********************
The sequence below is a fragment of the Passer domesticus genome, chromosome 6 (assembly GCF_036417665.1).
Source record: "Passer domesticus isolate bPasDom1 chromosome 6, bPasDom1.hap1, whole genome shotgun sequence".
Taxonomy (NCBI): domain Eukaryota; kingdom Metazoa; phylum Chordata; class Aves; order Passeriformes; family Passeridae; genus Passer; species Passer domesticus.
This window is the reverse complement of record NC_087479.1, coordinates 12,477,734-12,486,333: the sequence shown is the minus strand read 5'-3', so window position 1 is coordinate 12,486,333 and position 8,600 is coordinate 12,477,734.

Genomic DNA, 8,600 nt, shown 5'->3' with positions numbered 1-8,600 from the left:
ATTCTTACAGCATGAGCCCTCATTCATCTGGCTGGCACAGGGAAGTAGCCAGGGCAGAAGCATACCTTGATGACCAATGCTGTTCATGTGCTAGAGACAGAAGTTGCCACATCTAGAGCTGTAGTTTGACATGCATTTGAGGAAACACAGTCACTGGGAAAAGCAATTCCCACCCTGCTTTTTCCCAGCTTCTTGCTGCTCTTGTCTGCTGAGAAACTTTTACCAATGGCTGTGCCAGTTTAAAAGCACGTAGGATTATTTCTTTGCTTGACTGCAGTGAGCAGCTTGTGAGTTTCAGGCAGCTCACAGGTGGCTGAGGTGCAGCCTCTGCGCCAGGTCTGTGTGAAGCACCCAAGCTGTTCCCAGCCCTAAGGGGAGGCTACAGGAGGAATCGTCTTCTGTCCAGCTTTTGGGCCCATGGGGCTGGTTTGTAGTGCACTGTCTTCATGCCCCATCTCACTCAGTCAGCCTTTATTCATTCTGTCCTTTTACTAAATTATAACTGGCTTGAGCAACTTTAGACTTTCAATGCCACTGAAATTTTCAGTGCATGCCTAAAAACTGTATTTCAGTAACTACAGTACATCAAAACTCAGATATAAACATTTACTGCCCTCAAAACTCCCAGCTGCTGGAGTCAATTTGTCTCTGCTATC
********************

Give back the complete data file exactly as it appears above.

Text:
The sequence below is a fragment of the Passer domesticus genome, chromosome 6 (assembly GCF_036417665.1).
Source record: "Passer domesticus isolate bPasDom1 chromosome 6, bPasDom1.hap1, whole genome shotgun sequence".
Taxonomy (NCBI): domain Eukaryota; kingdom Metazoa; phylum Chordata; class Aves; order Passeriformes; family Passeridae; genus Passer; species Passer domesticus.
This window is the reverse complement of record NC_087479.1, coordinates 12,477,734-12,486,333: the sequence shown is the minus strand read 5'-3', so window position 1 is coordinate 12,486,333 and position 8,600 is coordinate 12,477,734.

Genomic DNA, 8,600 nt, shown 5'->3' with positions numbered 1-8,600 from the left:
ATTCTTACAGCATGAGCCCTCATTCATCTGGCTGGCACAGGGAAGTAGCCAGGGCAGAAGCATACCTTGATGACCAATGCTGTTCATGTGCTAGAGACAGAAGTTGCCACATCTAGAGCTGTAGTTTGACATGCATTTGAGGAAACACAGTCACTGGGAAAAGCAATTCCCACCCTGCTTTTTCCCAGCTTCTTGCTGCTCTTGTCTGCTGAGAAACTTTTACCAATGGCTGTGCCAGTTTAAAAGCACGTAGGATTATTTCTTTGCTTGACTGCAGTGAGCAGCTTGTGAGTTTCAGGCAGCTCACAGGTGGCTGAGGTGCAGCCTCTGCGCCAGGTCTGTGTGAAGCACCCAAGCTGTTCCCAGCCCTAAGGGGAGGCTACAGGAGGAATCGTCTTCTGTCCAGCTTTTGGGCCCATGGGGCTGGTTTGTAGTGCACTGTCTTCATGCCCCATCTCACTCAGTCAGCCTTTATTCATTCTGTCCTTTTACTAAATTATAACTGGCTTGAGCAACTTTAGACTTTCAATGCCACTGAAATTTTCAGTGCATGCCTAAAAACTGTATTTCAGTAACTACAGTACATCAAAACTCAGATATAAACATTTACTGCCCTCAAAACTCCCAGCTGCTGGAGTCAATTTGTCTCTGCTATC